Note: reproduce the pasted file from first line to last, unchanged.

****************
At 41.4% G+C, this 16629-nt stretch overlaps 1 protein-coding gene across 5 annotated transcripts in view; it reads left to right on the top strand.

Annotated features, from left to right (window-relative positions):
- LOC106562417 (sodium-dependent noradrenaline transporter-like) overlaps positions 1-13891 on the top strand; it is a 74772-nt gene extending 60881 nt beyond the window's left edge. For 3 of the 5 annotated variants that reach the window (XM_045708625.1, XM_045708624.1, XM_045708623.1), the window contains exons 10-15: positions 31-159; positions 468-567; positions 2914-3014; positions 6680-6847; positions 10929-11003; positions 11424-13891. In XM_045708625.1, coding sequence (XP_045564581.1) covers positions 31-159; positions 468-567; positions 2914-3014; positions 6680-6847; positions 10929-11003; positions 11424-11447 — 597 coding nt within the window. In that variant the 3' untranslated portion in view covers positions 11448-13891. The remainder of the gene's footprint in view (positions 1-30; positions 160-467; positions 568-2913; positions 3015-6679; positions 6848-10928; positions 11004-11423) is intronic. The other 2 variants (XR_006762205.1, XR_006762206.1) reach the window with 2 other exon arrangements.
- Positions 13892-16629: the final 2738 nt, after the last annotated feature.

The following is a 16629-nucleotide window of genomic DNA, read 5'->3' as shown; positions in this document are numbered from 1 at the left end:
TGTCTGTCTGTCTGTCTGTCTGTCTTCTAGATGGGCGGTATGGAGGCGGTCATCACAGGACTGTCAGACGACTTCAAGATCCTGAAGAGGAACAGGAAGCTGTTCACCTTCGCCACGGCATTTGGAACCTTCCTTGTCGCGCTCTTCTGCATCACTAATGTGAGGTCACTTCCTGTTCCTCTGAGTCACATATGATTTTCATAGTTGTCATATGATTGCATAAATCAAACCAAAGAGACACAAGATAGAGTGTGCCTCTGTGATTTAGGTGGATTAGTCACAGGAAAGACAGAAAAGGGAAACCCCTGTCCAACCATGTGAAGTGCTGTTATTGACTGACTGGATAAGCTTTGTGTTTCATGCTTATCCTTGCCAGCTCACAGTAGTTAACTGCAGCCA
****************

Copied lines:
At 41.4% G+C, this 16629-nt stretch overlaps 1 protein-coding gene across 5 annotated transcripts in view; it reads left to right on the top strand.

Annotated features, from left to right (window-relative positions):
- LOC106562417 (sodium-dependent noradrenaline transporter-like) overlaps positions 1-13891 on the top strand; it is a 74772-nt gene extending 60881 nt beyond the window's left edge. For 3 of the 5 annotated variants that reach the window (XM_045708625.1, XM_045708624.1, XM_045708623.1), the window contains exons 10-15: positions 31-159; positions 468-567; positions 2914-3014; positions 6680-6847; positions 10929-11003; positions 11424-13891. In XM_045708625.1, coding sequence (XP_045564581.1) covers positions 31-159; positions 468-567; positions 2914-3014; positions 6680-6847; positions 10929-11003; positions 11424-11447 — 597 coding nt within the window. In that variant the 3' untranslated portion in view covers positions 11448-13891. The remainder of the gene's footprint in view (positions 1-30; positions 160-467; positions 568-2913; positions 3015-6679; positions 6848-10928; positions 11004-11423) is intronic. The other 2 variants (XR_006762205.1, XR_006762206.1) reach the window with 2 other exon arrangements.
- Positions 13892-16629: the final 2738 nt, after the last annotated feature.

The following is a 16629-nucleotide window of genomic DNA, read 5'->3' as shown; positions in this document are numbered from 1 at the left end:
TGTCTGTCTGTCTGTCTGTCTGTCTTCTAGATGGGCGGTATGGAGGCGGTCATCACAGGACTGTCAGACGACTTCAAGATCCTGAAGAGGAACAGGAAGCTGTTCACCTTCGCCACGGCATTTGGAACCTTCCTTGTCGCGCTCTTCTGCATCACTAATGTGAGGTCACTTCCTGTTCCTCTGAGTCACATATGATTTTCATAGTTGTCATATGATTGCATAAATCAAACCAAAGAGACACAAGATAGAGTGTGCCTCTGTGATTTAGGTGGATTAGTCACAGGAAAGACAGAAAAGGGAAACCCCTGTCCAACCATGTGAAGTGCTGTTATTGACTGACTGGATAAGCTTTGTGTTTCATGCTTATCCTTGCCAGCTCACAGTAGTTAACTGCAGCCA